HandyDART taxi funding not enough
TransLink's HandyDART service will still miss about 10,000 customers each year despite additional funding announced this month.
The increased funding TransLink has alloted to bolster the HandyDART service will still leave about 10,000 trip “denials” each year — and some customers are furious.
Executives were bombarded Wednesday with concerns of lacklustre HandyDART service — community shuttles that pick up and drop off people with disabilities — at the TransLink annual general meeting in Surrey.
“My son can’t get to a medical appointment, can’t get to school ... because he’s been denied services by HandyDART over 40% of the time,” said mother Kimberley Yanko.
“It’s deplorable. I challenge each and every one of you to get in a wheelchair and not get out of it for a week.”
TransLink CEO Ian Jarvis acknowledged that HandyDART funding has not increased in three years, but said TransLink recently invested $1 million for taxi supplements in cases where HandyDART shuttles aren’t appropriate or are unavailable.
That funding is expected to cut down last year’s 40,000 trip denials — cases where customers can’t board because shuttles are full — by three-quarters, said TransLink chief financial officer Cathy McLay.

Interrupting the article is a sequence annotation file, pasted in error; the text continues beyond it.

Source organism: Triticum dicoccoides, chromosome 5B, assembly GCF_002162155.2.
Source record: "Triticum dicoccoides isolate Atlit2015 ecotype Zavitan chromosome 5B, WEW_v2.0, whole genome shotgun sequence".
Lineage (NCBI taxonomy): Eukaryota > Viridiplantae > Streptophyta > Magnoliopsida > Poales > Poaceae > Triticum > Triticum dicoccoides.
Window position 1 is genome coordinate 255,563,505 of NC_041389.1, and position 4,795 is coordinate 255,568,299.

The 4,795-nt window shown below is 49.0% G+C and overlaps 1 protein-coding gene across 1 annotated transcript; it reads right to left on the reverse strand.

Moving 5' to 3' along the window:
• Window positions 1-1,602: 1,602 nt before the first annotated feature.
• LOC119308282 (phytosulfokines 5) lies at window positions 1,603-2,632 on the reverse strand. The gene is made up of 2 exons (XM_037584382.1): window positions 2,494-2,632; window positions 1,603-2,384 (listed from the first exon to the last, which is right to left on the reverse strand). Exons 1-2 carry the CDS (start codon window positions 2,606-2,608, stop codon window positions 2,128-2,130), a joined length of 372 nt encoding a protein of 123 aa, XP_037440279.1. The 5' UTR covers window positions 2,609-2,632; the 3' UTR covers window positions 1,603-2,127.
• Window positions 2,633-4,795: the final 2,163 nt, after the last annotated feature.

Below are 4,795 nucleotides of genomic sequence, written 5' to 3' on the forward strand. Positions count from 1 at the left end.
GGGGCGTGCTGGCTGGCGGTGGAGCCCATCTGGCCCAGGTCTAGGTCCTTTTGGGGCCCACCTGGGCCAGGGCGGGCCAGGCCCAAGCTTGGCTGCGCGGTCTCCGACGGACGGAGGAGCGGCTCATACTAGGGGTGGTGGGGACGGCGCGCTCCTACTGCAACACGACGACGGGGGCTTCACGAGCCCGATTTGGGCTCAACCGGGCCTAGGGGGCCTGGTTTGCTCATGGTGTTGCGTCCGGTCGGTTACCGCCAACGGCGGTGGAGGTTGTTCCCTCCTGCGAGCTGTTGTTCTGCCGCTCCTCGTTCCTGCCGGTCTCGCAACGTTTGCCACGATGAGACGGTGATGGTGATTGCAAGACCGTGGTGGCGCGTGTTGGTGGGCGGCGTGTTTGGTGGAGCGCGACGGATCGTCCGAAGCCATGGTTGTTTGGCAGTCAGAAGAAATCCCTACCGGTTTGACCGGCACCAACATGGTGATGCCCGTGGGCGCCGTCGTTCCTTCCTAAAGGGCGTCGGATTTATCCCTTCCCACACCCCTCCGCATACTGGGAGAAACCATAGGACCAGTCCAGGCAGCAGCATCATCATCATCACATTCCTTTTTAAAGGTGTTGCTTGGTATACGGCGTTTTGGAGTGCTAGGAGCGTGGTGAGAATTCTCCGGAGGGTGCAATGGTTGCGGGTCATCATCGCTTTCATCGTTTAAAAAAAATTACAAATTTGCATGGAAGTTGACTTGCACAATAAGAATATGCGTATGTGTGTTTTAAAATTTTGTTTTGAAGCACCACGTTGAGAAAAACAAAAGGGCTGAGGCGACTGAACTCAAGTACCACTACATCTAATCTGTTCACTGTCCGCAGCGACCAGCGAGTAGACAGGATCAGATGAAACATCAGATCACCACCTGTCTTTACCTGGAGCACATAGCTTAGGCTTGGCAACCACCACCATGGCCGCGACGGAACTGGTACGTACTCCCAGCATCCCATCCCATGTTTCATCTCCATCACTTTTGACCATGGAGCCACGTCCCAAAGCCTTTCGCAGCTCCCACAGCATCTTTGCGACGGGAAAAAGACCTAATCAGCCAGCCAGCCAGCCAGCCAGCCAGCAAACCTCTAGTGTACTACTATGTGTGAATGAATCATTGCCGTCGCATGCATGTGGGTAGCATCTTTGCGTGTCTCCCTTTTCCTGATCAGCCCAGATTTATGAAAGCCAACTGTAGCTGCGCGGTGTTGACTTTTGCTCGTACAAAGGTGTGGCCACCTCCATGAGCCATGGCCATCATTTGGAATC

She said the money was taken from TransLink’s $36.8-million surplus left behind from 2013.
“We looked at our financial capability, how much we can afford, and what’s the best outcomes on it,” McLay said. But there are also some inefficiencies, particularly with trip cancellations — cases where there are passenger no-shows or last-minute cancellations on bookings — since those were responsible for about 24,000 lost spaces last year, she said.
It’s also undetermined what’s more cost-effective. One argument came from Jill Weiss, chairwoman for the Vancouver Persons with Disabilities Advisory Committee, that taxis are twice as effective per dollar. She wants TransLink to consider more funding for taxis.
Others questioned how much training taxi drivers have compared to HandyDART shuttle operators.
“I’m worried about folks living with dementia and Alzheimer’s being dropped off at the curbside and then wander off — just because the taxi driver not being completely aware of the importance of door-to-door service,” said transit user Craig Langston.
Transport planner Eric Doherty argued taxis take short cuts or risk losing business, since many are independent operators and time is money.